Exploring the Essential Duty of Care in NGOs

September 2023

Understanding and implementing the concept of duty of care is essential for NGOs. 

As an organisation that employs a workforce operating in various locations around the world, demonstrating your Duty of Care responsibilities should be at the core of your corporate polices.

Duty of care is a moral and legal obligation an organisation needs to undertake to protect the health, safety, security, and wellbeing of its workers. 


For NGOs, Duty of Care means guaranteeing employees on international missions are safe and healthy, both mentally and physically, and that reasonable practical steps have been taken to protect them against any foreseeable risks.


Some years ago, a volunteer working for an NGO in Papua New Guinea contracted malaria and died. When a lawsuit was brought against the NGO, they were found  guilty of failing to protect their volunteers in four ways:


  • They failed to inform volunteers of the malarial risk 
  • They did not train them to recognise symptoms of prevalent local diseases
  • They didn’t provide them with anti-malarial drugs 
  • They didn’t provide a support helpline for volunteers to use in case of emergencies


This is a good example of an organisation failing its duty of care.

Risk assessments should be regularly updated and documented when sending employees on international missions. What risks are specific for a particular location and what measures can you take to mitigate those risks? 
Don’t wait for a crisis to think through your emergency response. Build an emergency response plan, and conduct training with key personnel. Detailed plans, measures and assistance must be in place to respond to emergency situations involving staff, regardless of the location.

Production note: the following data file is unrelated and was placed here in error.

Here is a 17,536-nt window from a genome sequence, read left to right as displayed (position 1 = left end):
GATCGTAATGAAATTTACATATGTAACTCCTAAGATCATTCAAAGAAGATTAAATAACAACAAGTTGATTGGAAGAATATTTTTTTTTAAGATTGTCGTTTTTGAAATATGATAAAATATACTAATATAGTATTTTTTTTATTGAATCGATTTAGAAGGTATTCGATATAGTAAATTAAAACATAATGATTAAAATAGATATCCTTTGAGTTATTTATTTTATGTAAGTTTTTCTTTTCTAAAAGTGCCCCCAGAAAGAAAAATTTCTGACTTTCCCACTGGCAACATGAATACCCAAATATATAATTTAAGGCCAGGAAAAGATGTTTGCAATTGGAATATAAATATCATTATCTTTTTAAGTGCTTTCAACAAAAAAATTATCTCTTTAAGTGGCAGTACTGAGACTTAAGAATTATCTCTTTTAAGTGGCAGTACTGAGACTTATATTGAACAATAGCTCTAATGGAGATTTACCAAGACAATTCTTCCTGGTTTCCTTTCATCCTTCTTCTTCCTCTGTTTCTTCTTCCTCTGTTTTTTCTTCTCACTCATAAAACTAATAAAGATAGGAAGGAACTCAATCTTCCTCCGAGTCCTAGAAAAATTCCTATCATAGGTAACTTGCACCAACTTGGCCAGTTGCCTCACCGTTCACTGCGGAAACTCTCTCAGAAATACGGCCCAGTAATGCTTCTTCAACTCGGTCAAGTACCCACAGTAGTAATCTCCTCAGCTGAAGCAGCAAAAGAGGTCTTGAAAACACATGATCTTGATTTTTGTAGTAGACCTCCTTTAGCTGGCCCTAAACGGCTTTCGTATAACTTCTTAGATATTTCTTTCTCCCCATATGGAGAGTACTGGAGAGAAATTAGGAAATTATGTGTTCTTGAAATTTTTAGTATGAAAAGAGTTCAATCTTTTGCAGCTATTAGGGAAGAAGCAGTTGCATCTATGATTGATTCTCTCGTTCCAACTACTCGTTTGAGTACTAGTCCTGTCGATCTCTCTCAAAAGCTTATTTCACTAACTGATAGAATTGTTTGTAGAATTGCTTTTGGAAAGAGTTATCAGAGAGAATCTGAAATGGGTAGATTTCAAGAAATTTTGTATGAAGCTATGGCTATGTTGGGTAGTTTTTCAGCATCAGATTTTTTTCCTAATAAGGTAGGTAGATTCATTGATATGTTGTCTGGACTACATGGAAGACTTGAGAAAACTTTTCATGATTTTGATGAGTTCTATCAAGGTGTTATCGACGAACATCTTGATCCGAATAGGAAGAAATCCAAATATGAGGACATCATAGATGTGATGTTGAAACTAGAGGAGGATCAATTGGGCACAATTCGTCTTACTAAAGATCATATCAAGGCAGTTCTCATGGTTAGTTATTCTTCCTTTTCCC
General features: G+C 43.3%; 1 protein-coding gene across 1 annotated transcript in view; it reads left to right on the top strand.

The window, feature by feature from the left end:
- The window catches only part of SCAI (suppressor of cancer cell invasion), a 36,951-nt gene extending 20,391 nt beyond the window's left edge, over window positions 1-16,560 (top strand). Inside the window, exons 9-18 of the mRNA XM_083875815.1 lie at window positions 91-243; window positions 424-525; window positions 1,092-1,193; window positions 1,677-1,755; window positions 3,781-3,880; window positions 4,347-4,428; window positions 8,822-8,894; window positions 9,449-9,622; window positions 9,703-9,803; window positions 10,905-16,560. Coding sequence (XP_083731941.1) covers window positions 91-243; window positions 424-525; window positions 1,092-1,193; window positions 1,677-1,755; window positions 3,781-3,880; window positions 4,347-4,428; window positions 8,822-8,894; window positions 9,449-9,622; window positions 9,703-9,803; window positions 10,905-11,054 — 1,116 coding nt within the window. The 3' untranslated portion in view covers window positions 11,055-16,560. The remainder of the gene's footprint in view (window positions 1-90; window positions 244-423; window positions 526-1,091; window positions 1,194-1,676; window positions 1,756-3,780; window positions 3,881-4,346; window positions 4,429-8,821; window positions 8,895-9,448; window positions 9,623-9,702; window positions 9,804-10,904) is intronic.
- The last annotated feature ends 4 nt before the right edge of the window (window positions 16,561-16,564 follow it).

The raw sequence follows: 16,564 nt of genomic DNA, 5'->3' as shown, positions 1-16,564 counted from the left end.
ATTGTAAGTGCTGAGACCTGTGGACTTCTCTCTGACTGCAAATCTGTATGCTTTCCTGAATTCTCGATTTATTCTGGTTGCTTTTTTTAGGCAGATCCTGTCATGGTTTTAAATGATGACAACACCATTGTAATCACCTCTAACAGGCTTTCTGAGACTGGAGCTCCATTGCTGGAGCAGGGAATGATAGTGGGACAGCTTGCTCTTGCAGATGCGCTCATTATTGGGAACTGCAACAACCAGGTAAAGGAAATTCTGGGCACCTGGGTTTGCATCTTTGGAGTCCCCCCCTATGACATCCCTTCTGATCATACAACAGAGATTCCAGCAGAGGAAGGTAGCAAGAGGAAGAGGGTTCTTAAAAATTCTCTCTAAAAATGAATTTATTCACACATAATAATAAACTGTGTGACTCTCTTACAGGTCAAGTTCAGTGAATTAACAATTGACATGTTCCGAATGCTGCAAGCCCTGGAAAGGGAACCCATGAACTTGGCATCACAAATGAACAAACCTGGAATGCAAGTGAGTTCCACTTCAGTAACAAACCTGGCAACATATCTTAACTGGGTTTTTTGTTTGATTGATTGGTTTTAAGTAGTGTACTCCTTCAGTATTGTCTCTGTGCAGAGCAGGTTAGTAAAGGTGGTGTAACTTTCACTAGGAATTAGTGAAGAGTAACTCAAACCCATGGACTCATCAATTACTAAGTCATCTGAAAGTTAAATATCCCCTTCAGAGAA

Knowing where your employees are at all times helps understand risk exposure and assists with accountability in times of crisis. Invest in digital tools to leverage tracking, monitoring and information. Utilising an app for your employees to access the latest health and security information sends the most relevant location-based alerts and identifies vulnerable employees.
Communication is critical for sharing information about specific risks as well as to account for staff and pass along instructions in the event of an emergency.
Provide your staff with safety and security courses, which include modules like security awareness, emergency first response, and dealing with different types of threatening situations. 
Aftercare is equally important. Support for returning employees who have been exposed to high stress environments should include a medical check-up, and counselling services. According to a recent report by the Antares Foundation, 30 per cent of aid workers report significant symptoms of PTSD upon returning from assignment. Monitor your employees to ensure their psychological as well as their physical well-being is being looked after.
Protect the health and wellbeing of your employees with international health insurance specifically tailored to the needs of NGOs so you can continue to support those most in need around the world.